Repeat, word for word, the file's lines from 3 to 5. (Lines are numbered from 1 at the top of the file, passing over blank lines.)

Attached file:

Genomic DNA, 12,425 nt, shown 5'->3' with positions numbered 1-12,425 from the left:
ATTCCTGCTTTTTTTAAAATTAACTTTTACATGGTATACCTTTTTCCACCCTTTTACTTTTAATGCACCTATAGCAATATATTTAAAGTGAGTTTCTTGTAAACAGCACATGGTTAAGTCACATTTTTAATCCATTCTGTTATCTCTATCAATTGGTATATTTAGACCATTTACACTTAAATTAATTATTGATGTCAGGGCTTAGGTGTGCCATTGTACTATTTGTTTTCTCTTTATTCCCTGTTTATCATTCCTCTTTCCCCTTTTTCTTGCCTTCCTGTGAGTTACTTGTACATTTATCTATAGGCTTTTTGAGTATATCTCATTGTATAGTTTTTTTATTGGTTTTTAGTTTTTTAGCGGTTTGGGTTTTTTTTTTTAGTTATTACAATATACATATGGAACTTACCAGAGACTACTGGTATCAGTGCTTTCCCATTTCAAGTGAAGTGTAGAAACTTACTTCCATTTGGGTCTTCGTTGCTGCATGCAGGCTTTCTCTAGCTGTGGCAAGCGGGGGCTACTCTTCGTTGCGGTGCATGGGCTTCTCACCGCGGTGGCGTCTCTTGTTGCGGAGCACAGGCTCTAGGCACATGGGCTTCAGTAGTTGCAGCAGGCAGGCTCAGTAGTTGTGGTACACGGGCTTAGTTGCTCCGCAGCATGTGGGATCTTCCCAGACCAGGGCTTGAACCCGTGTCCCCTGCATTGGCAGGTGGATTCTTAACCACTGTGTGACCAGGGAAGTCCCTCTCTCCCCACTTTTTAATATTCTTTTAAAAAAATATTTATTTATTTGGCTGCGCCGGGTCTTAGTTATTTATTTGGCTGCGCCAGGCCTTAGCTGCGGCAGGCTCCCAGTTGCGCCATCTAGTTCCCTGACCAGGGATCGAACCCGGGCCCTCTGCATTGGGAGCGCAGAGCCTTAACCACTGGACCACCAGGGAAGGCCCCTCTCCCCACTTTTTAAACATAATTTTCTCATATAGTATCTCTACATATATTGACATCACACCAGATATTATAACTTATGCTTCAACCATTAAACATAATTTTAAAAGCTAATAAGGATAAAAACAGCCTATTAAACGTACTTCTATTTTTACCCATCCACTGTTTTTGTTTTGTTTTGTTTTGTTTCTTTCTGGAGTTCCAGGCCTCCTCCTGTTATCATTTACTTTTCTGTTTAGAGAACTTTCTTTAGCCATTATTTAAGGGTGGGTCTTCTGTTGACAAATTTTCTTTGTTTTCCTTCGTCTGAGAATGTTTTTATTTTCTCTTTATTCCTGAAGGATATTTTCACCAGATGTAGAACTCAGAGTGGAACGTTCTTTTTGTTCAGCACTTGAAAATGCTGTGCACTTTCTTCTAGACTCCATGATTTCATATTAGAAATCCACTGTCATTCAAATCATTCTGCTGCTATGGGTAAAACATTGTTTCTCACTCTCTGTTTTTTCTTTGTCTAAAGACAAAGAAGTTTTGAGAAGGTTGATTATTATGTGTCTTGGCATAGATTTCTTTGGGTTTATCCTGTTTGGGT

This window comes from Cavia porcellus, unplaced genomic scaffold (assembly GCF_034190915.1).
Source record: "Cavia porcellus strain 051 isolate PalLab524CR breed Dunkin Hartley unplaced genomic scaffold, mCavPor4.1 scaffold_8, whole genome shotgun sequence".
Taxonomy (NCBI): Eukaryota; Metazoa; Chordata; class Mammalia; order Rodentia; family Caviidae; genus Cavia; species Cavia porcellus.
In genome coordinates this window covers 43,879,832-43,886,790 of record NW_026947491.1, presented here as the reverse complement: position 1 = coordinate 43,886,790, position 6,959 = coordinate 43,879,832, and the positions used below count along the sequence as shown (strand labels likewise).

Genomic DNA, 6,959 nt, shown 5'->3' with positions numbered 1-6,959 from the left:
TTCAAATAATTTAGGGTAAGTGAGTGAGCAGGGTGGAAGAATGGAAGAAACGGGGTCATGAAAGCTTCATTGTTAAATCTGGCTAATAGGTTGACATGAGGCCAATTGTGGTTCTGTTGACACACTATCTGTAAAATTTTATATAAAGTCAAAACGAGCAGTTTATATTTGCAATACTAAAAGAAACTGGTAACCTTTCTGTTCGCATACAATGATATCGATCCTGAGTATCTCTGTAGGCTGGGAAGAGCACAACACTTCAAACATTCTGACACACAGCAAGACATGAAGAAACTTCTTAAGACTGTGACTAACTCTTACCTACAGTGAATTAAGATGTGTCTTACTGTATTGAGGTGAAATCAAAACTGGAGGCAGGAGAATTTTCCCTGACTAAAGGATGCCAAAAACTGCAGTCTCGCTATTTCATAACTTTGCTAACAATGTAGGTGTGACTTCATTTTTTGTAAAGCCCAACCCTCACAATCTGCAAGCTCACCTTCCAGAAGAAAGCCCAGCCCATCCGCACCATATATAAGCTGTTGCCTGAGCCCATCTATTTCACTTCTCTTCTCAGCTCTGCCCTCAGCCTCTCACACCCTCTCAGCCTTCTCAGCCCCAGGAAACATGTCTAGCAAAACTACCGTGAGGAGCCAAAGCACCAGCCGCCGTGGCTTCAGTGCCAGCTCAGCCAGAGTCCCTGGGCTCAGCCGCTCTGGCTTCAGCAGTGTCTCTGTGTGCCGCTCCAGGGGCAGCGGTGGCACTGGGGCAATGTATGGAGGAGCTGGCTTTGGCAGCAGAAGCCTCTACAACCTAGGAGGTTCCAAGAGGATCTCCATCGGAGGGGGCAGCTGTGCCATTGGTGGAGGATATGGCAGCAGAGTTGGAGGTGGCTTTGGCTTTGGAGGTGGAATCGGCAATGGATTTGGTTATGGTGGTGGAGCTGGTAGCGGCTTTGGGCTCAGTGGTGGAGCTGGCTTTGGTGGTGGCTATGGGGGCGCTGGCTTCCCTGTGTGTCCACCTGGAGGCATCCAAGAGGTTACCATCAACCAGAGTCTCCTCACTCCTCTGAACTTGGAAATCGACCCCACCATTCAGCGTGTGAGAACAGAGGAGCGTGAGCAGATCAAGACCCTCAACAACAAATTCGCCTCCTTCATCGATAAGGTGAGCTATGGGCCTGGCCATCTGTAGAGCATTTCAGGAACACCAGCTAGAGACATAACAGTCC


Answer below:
This window comes from Cavia porcellus, unplaced genomic scaffold (assembly GCF_034190915.1).
Source record: "Cavia porcellus strain 051 isolate PalLab524CR breed Dunkin Hartley unplaced genomic scaffold, mCavPor4.1 scaffold_8, whole genome shotgun sequence".
Taxonomy (NCBI): Eukaryota; Metazoa; Chordata; class Mammalia; order Rodentia; family Caviidae; genus Cavia; species Cavia porcellus.